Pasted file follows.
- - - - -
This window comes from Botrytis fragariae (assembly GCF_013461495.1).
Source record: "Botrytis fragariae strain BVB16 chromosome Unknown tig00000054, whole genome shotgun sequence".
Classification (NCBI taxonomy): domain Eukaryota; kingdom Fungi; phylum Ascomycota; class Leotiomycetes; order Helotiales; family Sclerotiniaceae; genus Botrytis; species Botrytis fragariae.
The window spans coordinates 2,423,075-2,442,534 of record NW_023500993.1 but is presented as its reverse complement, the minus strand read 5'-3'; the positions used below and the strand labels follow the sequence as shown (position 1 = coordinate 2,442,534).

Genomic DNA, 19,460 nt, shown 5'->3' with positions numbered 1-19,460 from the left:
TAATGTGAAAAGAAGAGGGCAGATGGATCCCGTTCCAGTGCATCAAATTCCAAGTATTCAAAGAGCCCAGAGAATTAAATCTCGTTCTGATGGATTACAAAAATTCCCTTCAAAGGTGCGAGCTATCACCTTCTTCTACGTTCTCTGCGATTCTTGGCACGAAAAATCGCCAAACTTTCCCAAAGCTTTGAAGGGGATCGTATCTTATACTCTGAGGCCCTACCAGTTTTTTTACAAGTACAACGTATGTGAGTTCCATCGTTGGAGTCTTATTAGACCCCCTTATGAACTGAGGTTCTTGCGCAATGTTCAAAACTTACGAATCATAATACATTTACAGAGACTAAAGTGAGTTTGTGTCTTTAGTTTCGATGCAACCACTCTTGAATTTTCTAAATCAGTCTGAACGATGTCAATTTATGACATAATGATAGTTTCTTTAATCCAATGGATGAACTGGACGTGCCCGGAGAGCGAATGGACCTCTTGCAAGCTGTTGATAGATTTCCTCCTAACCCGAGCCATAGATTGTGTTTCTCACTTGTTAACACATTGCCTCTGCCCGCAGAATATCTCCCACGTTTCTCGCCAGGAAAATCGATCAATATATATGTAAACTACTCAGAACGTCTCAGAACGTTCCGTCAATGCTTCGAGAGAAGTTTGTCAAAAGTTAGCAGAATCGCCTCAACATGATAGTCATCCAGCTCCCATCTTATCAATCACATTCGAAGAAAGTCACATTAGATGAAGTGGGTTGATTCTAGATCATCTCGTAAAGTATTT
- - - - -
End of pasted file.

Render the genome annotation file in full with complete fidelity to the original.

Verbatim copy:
This window comes from Botrytis fragariae (assembly GCF_013461495.1).
Source record: "Botrytis fragariae strain BVB16 chromosome Unknown tig00000054, whole genome shotgun sequence".
Classification (NCBI taxonomy): domain Eukaryota; kingdom Fungi; phylum Ascomycota; class Leotiomycetes; order Helotiales; family Sclerotiniaceae; genus Botrytis; species Botrytis fragariae.
The window spans coordinates 2,423,075-2,442,534 of record NW_023500993.1 but is presented as its reverse complement, the minus strand read 5'-3'; the positions used below and the strand labels follow the sequence as shown (position 1 = coordinate 2,442,534).

Genomic DNA, 19,460 nt, shown 5'->3' with positions numbered 1-19,460 from the left:
TAATGTGAAAAGAAGAGGGCAGATGGATCCCGTTCCAGTGCATCAAATTCCAAGTATTCAAAGAGCCCAGAGAATTAAATCTCGTTCTGATGGATTACAAAAATTCCCTTCAAAGGTGCGAGCTATCACCTTCTTCTACGTTCTCTGCGATTCTTGGCACGAAAAATCGCCAAACTTTCCCAAAGCTTTGAAGGGGATCGTATCTTATACTCTGAGGCCCTACCAGTTTTTTTACAAGTACAACGTATGTGAGTTCCATCGTTGGAGTCTTATTAGACCCCCTTATGAACTGAGGTTCTTGCGCAATGTTCAAAACTTACGAATCATAATACATTTACAGAGACTAAAGTGAGTTTGTGTCTTTAGTTTCGATGCAACCACTCTTGAATTTTCTAAATCAGTCTGAACGATGTCAATTTATGACATAATGATAGTTTCTTTAATCCAATGGATGAACTGGACGTGCCCGGAGAGCGAATGGACCTCTTGCAAGCTGTTGATAGATTTCCTCCTAACCCGAGCCATAGATTGTGTTTCTCACTTGTTAACACATTGCCTCTGCCCGCAGAATATCTCCCACGTTTCTCGCCAGGAAAATCGATCAATATATATGTAAACTACTCAGAACGTCTCAGAACGTTCCGTCAATGCTTCGAGAGAAGTTTGTCAAAAGTTAGCAGAATCGCCTCAACATGATAGTCATCCAGCTCCCATCTTATCAATCACATTCGAAGAAAGTCACATTAGATGAAGTGGGTTGATTCTAGATCATCTCGTAAAGTATTT